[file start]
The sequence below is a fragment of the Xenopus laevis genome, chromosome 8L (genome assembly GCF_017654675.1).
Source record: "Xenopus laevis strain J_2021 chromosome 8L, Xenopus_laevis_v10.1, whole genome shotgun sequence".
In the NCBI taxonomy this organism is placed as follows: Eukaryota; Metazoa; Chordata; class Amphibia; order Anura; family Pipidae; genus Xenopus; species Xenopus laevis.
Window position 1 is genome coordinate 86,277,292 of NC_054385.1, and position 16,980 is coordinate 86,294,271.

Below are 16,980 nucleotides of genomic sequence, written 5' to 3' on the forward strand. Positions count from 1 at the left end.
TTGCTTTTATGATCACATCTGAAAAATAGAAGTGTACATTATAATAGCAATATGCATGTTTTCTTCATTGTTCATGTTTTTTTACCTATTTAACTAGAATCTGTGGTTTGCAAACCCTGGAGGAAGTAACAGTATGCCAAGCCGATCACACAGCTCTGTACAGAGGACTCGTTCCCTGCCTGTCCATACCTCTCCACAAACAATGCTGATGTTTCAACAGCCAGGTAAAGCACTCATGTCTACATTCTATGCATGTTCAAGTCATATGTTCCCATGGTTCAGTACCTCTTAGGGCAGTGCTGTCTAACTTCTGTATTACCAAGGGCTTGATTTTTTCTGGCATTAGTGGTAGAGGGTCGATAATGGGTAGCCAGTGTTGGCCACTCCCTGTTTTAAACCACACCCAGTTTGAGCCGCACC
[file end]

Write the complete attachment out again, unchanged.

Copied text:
The sequence below is a fragment of the Xenopus laevis genome, chromosome 8L (genome assembly GCF_017654675.1).
Source record: "Xenopus laevis strain J_2021 chromosome 8L, Xenopus_laevis_v10.1, whole genome shotgun sequence".
In the NCBI taxonomy this organism is placed as follows: Eukaryota; Metazoa; Chordata; class Amphibia; order Anura; family Pipidae; genus Xenopus; species Xenopus laevis.
Window position 1 is genome coordinate 86,277,292 of NC_054385.1, and position 16,980 is coordinate 86,294,271.

Below are 16,980 nucleotides of genomic sequence, written 5' to 3' on the forward strand. Positions count from 1 at the left end.
TTGCTTTTATGATCACATCTGAAAAATAGAAGTGTACATTATAATAGCAATATGCATGTTTTCTTCATTGTTCATGTTTTTTTACCTATTTAACTAGAATCTGTGGTTTGCAAACCCTGGAGGAAGTAACAGTATGCCAAGCCGATCACACAGCTCTGTACAGAGGACTCGTTCCCTGCCTGTCCATACCTCTCCACAAACAATGCTGATGTTTCAACAGCCAGGTAAAGCACTCATGTCTACATTCTATGCATGTTCAAGTCATATGTTCCCATGGTTCAGTACCTCTTAGGGCAGTGCTGTCTAACTTCTGTATTACCAAGGGCTTGATTTTTTCTGGCATTAGTGGTAGAGGGTCGATAATGGGTAGCCAGTGTTGGCCACTCCCTGTTTTAAACCACACCCAGTTTGAGCCGCACC